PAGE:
My first inspirational was the contemporary inspirational novella, A Home for Christmas in SMALL GIFTS, the first Jewels of the Quill Christmas anthology (Whiskey Creek Press, available now). Wayward Angels (which contains the hero’s brother in A Home for Christmas) is a full-length inspirational women’s fiction, the fourth novel in my Wounded Warriors Series. It’s actually my first inspirational in this varied series. It’s a gritty story that will probably cause a few waves because I didn’t follow CBA guidelines in writing it—though it has received consistent 4 and 5 star reviews since its release. I was more concerned with capturing reality than making sure no one was shocked. But I do hope Christians and those who just love a gripping, emotional story will embrace it.
Michelle Therese recently gave it a compelling review that I think captures so well the essence I was striving for:
"Long story short, this story has grit and guts. It breaks all the rules. They curse, they kiss with passion (though they never actually do more than that but their thoughts are very spicy) and they are real people with insane problems.
The hero is a former music star and a new Christian. He opened a shelter for teen boys on the streets and is a real Prince Charming with a huge heart. I can't believe he actually held off until they were married based on all of the temptation out there. But that's an aside.
The heroine is bipolar and a brand new Christian (literally) who decided God was going to heal her since she got saved, so she stopped taking her meds and, boy, did she turn up the heat. I've never seen a better portrayal of someone who is flagrantly bipolar than this one. They (off meds) tend to be highly sexualized when in a manic state so you can imagine some of the antics. However, she was in a sad place because prior to being saved she was raped and the guy had AIDS and shot himself (while on top of her) so she feared being pregnant and having AIDS for most of the book.
See, I told you it was in-your-face grit. Since I work with intense people, I've seen this upfront and it isn't pretty but it's real. Even with new Christians who have horrible backgrounds. Anyway, this story kept me up until 2:30 AM and I got very little sleep last night (no I'm not bipolar thank the Lord) until I finished.
We talked about symbolism in Louise Gouge's class in Nashville and Karen did a masterful job with the pet cats. Amazing. So if you don't mind an intense read with grit and an occasional cuss word, this might work for you. At any rate, I found it fascinating. The Christian piece of the story was so much more real and deeper than many CBA novels. You hear (in their heads) their doubts and fears and struggles and its so REAL how the enemy works on them. This book has made me think about my walk with the Lord and I like that. So be warned, this ain't for Grandma unless she has major grit in mind.
But the message is clear. Faithful obedience is worth it." WAYWARD ANGELS is available in trade paperback and electronic formats [0-7599-4418-0 (trade paperback); 0-7599-4417-2 (electronic)] from Hard Shell Word Factory. Visit my website for more information: www.karenwiesner.com (Fiction).
Tell us about your journey to publication. How long had you been writing before you got the call you had a contract, how you heard and what went through your head.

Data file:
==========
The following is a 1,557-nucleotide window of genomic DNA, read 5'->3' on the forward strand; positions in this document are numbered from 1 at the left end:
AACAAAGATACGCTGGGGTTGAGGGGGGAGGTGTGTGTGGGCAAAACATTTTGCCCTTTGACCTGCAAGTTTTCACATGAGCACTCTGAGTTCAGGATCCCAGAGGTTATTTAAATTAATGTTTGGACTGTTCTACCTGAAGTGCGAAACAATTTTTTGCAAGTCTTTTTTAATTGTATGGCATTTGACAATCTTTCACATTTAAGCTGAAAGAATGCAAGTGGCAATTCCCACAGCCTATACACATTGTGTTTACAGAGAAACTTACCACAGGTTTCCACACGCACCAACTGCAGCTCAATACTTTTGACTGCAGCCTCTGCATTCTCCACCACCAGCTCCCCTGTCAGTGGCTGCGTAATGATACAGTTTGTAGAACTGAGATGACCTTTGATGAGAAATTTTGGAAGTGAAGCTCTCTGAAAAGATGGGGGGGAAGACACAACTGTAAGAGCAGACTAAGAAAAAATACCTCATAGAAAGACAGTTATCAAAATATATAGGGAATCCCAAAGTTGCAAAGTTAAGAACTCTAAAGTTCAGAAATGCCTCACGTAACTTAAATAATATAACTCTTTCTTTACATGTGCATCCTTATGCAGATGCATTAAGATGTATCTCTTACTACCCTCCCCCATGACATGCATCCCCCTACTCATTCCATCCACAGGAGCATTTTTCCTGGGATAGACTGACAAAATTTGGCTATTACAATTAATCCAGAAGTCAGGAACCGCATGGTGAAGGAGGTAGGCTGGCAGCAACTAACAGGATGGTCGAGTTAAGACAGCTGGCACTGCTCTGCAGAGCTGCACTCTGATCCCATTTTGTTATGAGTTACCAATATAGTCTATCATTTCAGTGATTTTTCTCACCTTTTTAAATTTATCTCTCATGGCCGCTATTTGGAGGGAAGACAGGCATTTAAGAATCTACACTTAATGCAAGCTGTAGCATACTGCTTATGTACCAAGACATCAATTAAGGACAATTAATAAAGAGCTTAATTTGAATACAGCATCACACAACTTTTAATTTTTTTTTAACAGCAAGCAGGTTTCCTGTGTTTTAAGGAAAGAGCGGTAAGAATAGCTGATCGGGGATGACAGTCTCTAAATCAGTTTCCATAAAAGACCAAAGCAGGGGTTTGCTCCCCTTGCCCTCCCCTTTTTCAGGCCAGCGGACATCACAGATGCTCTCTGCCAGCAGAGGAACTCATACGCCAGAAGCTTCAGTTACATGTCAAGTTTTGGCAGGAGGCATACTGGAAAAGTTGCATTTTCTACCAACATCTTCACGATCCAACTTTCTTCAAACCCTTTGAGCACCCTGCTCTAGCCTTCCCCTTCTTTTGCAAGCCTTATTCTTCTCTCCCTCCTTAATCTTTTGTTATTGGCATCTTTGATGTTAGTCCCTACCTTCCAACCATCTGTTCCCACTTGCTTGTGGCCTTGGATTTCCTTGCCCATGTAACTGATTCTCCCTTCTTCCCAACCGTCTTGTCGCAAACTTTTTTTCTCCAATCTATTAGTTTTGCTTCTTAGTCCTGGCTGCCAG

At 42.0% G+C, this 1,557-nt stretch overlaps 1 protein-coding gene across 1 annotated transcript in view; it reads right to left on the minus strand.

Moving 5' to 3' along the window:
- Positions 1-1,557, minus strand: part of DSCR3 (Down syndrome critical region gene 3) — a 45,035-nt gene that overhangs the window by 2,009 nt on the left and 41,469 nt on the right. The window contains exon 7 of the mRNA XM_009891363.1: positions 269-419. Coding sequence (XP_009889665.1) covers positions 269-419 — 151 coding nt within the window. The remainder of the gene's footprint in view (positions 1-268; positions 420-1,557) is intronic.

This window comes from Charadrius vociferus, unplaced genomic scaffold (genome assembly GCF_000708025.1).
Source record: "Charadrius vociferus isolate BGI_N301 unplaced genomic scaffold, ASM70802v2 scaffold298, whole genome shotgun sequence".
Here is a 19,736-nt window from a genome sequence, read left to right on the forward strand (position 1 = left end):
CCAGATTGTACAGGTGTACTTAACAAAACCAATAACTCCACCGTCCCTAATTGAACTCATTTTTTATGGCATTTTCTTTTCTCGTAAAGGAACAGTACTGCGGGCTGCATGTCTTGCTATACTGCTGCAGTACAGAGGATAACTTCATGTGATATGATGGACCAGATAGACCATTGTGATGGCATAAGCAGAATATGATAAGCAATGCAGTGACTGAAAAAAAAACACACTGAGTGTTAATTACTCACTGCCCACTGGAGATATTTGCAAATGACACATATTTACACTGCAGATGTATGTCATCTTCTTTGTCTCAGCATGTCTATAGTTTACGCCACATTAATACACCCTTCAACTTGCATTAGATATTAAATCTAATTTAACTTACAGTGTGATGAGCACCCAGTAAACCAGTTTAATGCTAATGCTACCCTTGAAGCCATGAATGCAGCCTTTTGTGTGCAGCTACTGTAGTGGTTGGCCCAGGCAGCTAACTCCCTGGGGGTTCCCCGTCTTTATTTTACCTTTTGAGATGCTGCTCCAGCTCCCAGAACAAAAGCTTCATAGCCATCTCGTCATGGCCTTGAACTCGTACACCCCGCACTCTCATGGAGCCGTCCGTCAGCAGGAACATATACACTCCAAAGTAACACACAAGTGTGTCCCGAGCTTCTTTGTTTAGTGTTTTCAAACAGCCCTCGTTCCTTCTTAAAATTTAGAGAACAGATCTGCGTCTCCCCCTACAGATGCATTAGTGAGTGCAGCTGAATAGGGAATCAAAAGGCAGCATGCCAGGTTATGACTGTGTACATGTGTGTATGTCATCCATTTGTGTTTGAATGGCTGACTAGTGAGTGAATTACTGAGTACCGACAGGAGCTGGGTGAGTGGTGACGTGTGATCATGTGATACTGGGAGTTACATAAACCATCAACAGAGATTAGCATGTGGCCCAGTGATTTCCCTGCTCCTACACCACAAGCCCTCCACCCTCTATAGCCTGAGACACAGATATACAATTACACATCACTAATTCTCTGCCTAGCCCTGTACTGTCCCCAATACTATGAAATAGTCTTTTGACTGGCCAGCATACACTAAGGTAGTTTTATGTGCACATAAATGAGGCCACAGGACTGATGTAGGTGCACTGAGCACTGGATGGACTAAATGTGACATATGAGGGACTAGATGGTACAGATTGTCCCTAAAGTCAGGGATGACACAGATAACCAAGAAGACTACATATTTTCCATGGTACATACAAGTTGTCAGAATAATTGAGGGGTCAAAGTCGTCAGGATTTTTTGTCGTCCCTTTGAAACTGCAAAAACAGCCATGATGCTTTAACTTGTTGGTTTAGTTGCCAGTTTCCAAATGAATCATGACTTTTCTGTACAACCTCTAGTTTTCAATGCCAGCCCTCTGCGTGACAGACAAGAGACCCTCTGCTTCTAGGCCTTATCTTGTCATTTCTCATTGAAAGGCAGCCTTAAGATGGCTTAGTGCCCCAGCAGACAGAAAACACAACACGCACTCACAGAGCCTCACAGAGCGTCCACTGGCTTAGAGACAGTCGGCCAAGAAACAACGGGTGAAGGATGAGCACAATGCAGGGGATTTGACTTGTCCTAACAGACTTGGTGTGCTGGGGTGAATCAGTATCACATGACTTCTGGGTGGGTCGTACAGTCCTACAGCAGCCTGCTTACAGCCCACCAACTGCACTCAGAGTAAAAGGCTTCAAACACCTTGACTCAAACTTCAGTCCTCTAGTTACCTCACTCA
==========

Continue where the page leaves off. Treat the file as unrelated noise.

I wrote my first book when I was 10 years old. A few years later, I started brainstorming thriller/mysteries in my head. By the time I was 16, I’d written almost a dozen books, short stories, and countless poems. Unofficially, I had my own fan club in high school and had a dozen publishing credits to my name (all poems). Eventually, I moved into contemporary romance novels—my first eight published novels were romances, with LEATHER & LACE, Book 1 of the Gypsy Road Series published in June 1998.
Ironically, I’d just made the decision to quit trying to get published when I received the call (in this case, the e-mail) that provided me with my first contract. And, strangely, my first thought was, I just had a baby. We put off having kids until my career finally launched, gave up on that ever happening, and now I have a baby and a career. It was then that I knew I had to figure out a way to discipline my horribly erratic writing method. The results of what I learned are in my first book with Writer’s Digest Books, FIRST DRAFT IN 30 DAYS.
Do you still experience self-doubts regarding your work?
Well, “still” implies that I had self-doubts at any point. I’ve always thought that there was a market for my books, which are all gritty, realistic to the point of being starkly graphic (though never gratuitous, in my own opinion), and powerful. However, I’ve never felt any call to write Christian material, though I have been completely open to Him drawing me that way.
Even now, I don’t feel called to write Christian novels exclusively. But after years of leading me so subtly (He knows me so well; knows just what I can handle!) in that direction, the Lord gave me something of a wake-up call.
Over a year ago now, I felt strongly that I could write Christian novels without losing the realistic edge that I’m so grateful to the Lord for giving me in my writing. I’d worried that if He ever nudged me in that direction, I’d lose that. I worried that my writing would become so ‘tame,’ it would lose its emotional power. I honestly don’t see the point of writing if that emotional power isn’t there—it wouldn’t be worth it for me to continue without it. God showed me that He could use me in this way without taking away the very thing that makes writing worthwhile to me.